Nebraska's Energy Intensity

Energy intensity is the ratio of energy input per unit of economic output, or the amount of energy used to produce a dollar’s worth of goods and services. This measures the energy efficiency of the state's economy.

From 1997 to 2015, the State's gross domestic product (GDP) increased 51 percent from $66.4 billion to $100.1 billion, while Nebraska's overall energy consumption grew 32 percent from 647.9 trillion British thermal units (Btu) in 1997 to 853.1 trillion Btu in 2015. Energy intensity was 8.5 thousand Btu per chained (2009) dollar in 2015, which was a 13–percent decrease from 9.8 thousand Btu per chained (2009) dollar in 1997.

A 32–percent increase in Nebraska's total energy consumption resulted in a 51–percent increase of the GDP and a 13–percent decrease in energy intensity. In other words, despite an increase in energy consumption, Nebraska experienced a larger increase in the production of real value in goods and services, which lowered Nebraska's energy intensity. (Using less energy to produce a product reduced the intensity.) This indicates that Nebraskans are using energy more efficiently.

Another measure of energy consumption intensity is reported in Total Energy Consumption Per Capita. An explanation of energy intensity indicators is in the report Energy Intensity Indicators.

The phrase "Gross Domestic Product" is replacing the phrase "Gross State Product". Gross domestic product by state is the state counterpart of the nation's gross domestic product, the U.S. Census Bureau's featured and most comprehensive measure of U.S. economic activity. Gross domestic product by state is derived as the sum of the gross domestic product originating in all the industries in a state.

chart showing Total Energy Consumption per Dollar of Nebraska'a Gross State Product from 1997 through 2014.

Energy Consumption per Dollar of
Nebraska's Gross Domestic Product
1997 – 2015

Year Nebraska's Total
Energy Consumption
[Trillion British thermal units (Btu)]
Nebraska's Total
Gross Domestic Product
[Billion Chained (2009) Dollars]
Energy Consumption per
Dollar of
Gross Domestic Product
[Thousand Btu per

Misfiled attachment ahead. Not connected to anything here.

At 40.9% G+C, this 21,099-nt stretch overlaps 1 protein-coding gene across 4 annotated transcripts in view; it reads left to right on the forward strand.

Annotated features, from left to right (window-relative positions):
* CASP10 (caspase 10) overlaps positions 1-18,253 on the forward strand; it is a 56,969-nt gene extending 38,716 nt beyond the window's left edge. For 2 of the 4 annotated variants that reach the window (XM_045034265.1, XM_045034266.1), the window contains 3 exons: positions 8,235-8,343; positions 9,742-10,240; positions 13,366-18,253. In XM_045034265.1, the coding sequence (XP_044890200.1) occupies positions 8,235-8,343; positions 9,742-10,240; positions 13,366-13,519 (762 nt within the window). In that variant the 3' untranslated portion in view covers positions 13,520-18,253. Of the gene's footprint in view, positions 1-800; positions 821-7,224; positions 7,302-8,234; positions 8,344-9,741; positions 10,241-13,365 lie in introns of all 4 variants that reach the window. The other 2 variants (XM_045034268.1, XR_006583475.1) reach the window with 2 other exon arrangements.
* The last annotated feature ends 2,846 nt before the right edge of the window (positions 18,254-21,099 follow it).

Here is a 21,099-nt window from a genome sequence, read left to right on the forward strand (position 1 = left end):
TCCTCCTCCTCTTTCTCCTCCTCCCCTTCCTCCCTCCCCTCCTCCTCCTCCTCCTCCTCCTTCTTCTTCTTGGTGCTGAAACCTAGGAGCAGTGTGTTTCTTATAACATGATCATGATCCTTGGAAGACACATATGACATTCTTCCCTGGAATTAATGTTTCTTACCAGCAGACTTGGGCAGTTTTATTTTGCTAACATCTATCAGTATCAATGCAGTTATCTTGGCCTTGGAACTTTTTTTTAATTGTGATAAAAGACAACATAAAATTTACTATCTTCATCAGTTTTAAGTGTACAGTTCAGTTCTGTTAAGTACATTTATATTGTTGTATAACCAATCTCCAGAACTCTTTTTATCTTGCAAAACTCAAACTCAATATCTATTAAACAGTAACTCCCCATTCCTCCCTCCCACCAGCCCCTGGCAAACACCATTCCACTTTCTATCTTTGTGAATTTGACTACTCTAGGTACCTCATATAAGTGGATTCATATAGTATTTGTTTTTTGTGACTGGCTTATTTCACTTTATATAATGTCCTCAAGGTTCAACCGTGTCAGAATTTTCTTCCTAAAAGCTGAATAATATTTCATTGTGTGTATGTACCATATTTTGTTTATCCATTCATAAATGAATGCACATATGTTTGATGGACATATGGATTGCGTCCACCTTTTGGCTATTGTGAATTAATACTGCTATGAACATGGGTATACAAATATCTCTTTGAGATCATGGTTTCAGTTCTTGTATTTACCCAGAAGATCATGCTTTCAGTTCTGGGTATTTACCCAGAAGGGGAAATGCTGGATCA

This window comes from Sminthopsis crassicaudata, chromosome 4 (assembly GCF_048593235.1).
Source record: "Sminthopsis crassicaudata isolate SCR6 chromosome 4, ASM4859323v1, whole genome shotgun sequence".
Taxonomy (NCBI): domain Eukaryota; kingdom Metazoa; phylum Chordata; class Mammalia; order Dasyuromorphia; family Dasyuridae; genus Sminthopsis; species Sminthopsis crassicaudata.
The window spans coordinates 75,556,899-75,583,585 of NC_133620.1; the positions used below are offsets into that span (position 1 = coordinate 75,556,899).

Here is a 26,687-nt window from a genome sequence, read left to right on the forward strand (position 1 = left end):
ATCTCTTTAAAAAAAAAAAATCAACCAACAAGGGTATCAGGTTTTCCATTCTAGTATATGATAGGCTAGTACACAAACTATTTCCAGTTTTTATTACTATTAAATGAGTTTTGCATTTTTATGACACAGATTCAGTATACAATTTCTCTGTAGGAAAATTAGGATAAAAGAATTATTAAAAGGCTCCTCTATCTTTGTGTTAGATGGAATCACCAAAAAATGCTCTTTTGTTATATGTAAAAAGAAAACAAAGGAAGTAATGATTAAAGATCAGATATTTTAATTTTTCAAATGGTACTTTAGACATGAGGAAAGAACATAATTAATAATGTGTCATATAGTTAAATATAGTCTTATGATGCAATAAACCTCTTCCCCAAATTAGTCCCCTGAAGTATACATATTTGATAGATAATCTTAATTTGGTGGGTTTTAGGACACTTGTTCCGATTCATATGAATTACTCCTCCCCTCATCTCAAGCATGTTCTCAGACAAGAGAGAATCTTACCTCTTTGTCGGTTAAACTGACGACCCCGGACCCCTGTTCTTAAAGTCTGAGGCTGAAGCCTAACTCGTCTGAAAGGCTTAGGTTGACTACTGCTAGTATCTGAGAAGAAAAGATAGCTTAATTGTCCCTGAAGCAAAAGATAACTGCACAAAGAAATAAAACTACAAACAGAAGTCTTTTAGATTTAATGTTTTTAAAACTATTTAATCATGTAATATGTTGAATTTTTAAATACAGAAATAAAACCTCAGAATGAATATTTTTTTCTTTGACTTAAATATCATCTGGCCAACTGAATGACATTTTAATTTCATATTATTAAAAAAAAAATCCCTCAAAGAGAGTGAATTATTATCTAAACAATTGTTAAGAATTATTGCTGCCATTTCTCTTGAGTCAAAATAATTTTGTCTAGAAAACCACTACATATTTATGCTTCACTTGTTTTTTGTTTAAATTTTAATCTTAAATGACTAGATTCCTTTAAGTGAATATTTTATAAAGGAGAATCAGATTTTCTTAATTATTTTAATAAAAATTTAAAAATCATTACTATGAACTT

Chained (2009) Dollar]
2015 853.121 $100.139 8.5
2014 869.219 $99.887 8.7
2013 872.563 $96.352 9.1
2012 852.973 $93.957 9.1
2011 862.614 $94.619 9.1
2010 860.706 $90.713 9.5
2009 779.351 $86.961 9.0
2008 795.871 $85.813 9.3
2007 757.505 $84.714 8.9
2006 710.337 $83.415 8.5
2005 693.922 $81.139 8.6
2004 686.339 $79.575 8.6
2003 673.860 $78.072 8.6
2002 665.146 $73.878 9.0
2001 653.900 $72.624 9.0
2000 656.338 $71.571 9.2
1999 654.572 $68.999 9.5
1998 664.425 $67.545 9.8
1997 647.903 $66.393 9.8

Sources: State Energy Data Report. Energy Information Administration, Washington, DC. Nebraska Energy Office, Lincoln, NE.

Note: NA indicates data is not available.

Current versus chained dollars

Current dollars reflect values for the year of the measurement and do not take into account inflationary price changes or component changes over time. Current dollar gross domestic product levels from one year should not be compared to the levels from other years, so for this comparison over time, chained–dollar GDP levels are used.

Change in industry definitions

There is a discontinuity in the "gross domestic product by state" or GDP time series at the year 1997, when the data changed from Standard Industrial Classification (SIC) industry definitions to North American Industry Classification System (NAICS) industry definitions. Since the Bureau of Economic Analysis strongly advises against appending the two data series in an attempt to construct a single time series of gross domestic product, the data in this report cover the time period from only 1997 to 2014.

The table and graph were updated on August 11, 2017.
Typically, there are one to two years between updates.